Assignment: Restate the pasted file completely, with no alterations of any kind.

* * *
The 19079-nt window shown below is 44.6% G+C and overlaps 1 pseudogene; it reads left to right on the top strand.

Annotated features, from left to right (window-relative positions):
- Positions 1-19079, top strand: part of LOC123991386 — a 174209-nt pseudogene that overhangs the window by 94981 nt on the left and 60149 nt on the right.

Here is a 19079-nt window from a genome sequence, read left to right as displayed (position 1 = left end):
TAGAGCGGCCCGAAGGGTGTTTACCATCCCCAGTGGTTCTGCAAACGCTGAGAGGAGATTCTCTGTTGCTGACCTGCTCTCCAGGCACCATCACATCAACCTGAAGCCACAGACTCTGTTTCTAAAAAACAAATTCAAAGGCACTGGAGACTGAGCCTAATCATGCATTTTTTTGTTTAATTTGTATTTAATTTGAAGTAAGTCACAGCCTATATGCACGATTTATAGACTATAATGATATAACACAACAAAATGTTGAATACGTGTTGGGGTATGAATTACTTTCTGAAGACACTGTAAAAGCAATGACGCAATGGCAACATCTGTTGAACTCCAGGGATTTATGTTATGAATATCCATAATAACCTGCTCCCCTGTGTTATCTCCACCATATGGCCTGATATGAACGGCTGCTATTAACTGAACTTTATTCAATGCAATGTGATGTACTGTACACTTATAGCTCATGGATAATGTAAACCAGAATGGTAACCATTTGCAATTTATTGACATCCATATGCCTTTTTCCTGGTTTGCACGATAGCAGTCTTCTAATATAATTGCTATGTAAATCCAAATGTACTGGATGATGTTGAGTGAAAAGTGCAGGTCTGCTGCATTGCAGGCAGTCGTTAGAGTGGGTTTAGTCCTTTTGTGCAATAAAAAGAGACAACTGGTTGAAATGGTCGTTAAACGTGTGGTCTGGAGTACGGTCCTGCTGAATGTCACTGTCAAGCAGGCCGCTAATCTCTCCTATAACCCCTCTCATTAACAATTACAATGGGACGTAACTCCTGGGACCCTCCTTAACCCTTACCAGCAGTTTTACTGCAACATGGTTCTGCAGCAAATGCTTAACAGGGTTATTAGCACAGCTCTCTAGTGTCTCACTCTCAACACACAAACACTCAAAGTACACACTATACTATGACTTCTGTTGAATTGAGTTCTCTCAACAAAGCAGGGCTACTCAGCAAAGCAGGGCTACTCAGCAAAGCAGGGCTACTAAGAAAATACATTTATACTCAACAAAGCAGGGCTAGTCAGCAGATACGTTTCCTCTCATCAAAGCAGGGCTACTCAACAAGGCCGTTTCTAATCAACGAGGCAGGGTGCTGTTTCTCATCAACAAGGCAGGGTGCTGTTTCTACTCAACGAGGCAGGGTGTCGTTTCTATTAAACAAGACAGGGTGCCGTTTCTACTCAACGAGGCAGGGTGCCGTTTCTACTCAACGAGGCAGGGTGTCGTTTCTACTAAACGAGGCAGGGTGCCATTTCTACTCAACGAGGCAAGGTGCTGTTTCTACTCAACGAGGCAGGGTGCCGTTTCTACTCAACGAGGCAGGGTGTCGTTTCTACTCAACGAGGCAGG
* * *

The 19079-nt window shown below is 44.6% G+C and overlaps 1 pseudogene; it reads left to right on the top strand.

Annotated features, from left to right (window-relative positions):
- Positions 1-19079, top strand: part of LOC123991386 — a 174209-nt pseudogene that overhangs the window by 94981 nt on the left and 60149 nt on the right.

Here is a 19079-nt window from a genome sequence, read left to right as displayed (position 1 = left end):
TAGAGCGGCCCGAAGGGTGTTTACCATCCCCAGTGGTTCTGCAAACGCTGAGAGGAGATTCTCTGTTGCTGACCTGCTCTCCAGGCACCATCACATCAACCTGAAGCCACAGACTCTGTTTCTAAAAAACAAATTCAAAGGCACTGGAGACTGAGCCTAATCATGCATTTTTTTGTTTAATTTGTATTTAATTTGAAGTAAGTCACAGCCTATATGCACGATTTATAGACTATAATGATATAACACAACAAAATGTTGAATACGTGTTGGGGTATGAATTACTTTCTGAAGACACTGTAAAAGCAATGACGCAATGGCAACATCTGTTGAACTCCAGGGATTTATGTTATGAATATCCATAATAACCTGCTCCCCTGTGTTATCTCCACCATATGGCCTGATATGAACGGCTGCTATTAACTGAACTTTATTCAATGCAATGTGATGTACTGTACACTTATAGCTCATGGATAATGTAAACCAGAATGGTAACCATTTGCAATTTATTGACATCCATATGCCTTTTTCCTGGTTTGCACGATAGCAGTCTTCTAATATAATTGCTATGTAAATCCAAATGTACTGGATGATGTTGAGTGAAAAGTGCAGGTCTGCTGCATTGCAGGCAGTCGTTAGAGTGGGTTTAGTCCTTTTGTGCAATAAAAAGAGACAACTGGTTGAAATGGTCGTTAAACGTGTGGTCTGGAGTACGGTCCTGCTGAATGTCACTGTCAAGCAGGCCGCTAATCTCTCCTATAACCCCTCTCATTAACAATTACAATGGGACGTAACTCCTGGGACCCTCCTTAACCCTTACCAGCAGTTTTACTGCAACATGGTTCTGCAGCAAATGCTTAACAGGGTTATTAGCACAGCTCTCTAGTGTCTCACTCTCAACACACAAACACTCAAAGTACACACTATACTATGACTTCTGTTGAATTGAGTTCTCTCAACAAAGCAGGGCTACTCAGCAAAGCAGGGCTACTCAGCAAAGCAGGGCTACTAAGAAAATACATTTATACTCAACAAAGCAGGGCTAGTCAGCAGATACGTTTCCTCTCATCAAAGCAGGGCTACTCAACAAGGCCGTTTCTAATCAACGAGGCAGGGTGCTGTTTCTCATCAACAAGGCAGGGTGCTGTTTCTACTCAACGAGGCAGGGTGTCGTTTCTATTAAACAAGACAGGGTGCCGTTTCTACTCAACGAGGCAGGGTGCCGTTTCTACTCAACGAGGCAGGGTGTCGTTTCTACTAAACGAGGCAGGGTGCCATTTCTACTCAACGAGGCAAGGTGCTGTTTCTACTCAACGAGGCAGGGTGCCGTTTCTACTCAACGAGGCAGGGTGTCGTTTCTACTCAACGAGGCAGG